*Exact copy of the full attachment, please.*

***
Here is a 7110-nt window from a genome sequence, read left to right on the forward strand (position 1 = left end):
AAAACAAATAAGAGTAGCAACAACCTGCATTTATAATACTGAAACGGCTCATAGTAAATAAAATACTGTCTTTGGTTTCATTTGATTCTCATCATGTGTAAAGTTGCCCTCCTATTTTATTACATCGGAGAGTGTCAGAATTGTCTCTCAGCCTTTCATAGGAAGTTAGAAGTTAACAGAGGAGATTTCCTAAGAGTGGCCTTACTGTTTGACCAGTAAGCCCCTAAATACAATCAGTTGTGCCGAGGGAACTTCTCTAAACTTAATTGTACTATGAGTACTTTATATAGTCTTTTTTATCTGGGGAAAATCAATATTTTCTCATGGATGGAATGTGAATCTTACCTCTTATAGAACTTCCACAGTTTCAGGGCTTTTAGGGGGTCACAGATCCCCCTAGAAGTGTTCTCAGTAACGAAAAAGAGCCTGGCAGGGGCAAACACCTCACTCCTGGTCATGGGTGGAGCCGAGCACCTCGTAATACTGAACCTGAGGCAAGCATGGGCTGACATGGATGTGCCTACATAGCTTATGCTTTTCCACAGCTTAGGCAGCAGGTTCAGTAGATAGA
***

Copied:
Here is a 7110-nt window from a genome sequence, read left to right on the forward strand (position 1 = left end):
AAAACAAATAAGAGTAGCAACAACCTGCATTTATAATACTGAAACGGCTCATAGTAAATAAAATACTGTCTTTGGTTTCATTTGATTCTCATCATGTGTAAAGTTGCCCTCCTATTTTATTACATCGGAGAGTGTCAGAATTGTCTCTCAGCCTTTCATAGGAAGTTAGAAGTTAACAGAGGAGATTTCCTAAGAGTGGCCTTACTGTTTGACCAGTAAGCCCCTAAATACAATCAGTTGTGCCGAGGGAACTTCTCTAAACTTAATTGTACTATGAGTACTTTATATAGTCTTTTTTATCTGGGGAAAATCAATATTTTCTCATGGATGGAATGTGAATCTTACCTCTTATAGAACTTCCACAGTTTCAGGGCTTTTAGGGGGTCACAGATCCCCCTAGAAGTGTTCTCAGTAACGAAAAAGAGCCTGGCAGGGGCAAACACCTCACTCCTGGTCATGGGTGGAGCCGAGCACCTCGTAATACTGAACCTGAGGCAAGCATGGGCTGACATGGATGTGCCTACATAGCTTATGCTTTTCCACAGCTTAGGCAGCAGGTTCAGTAGATAGA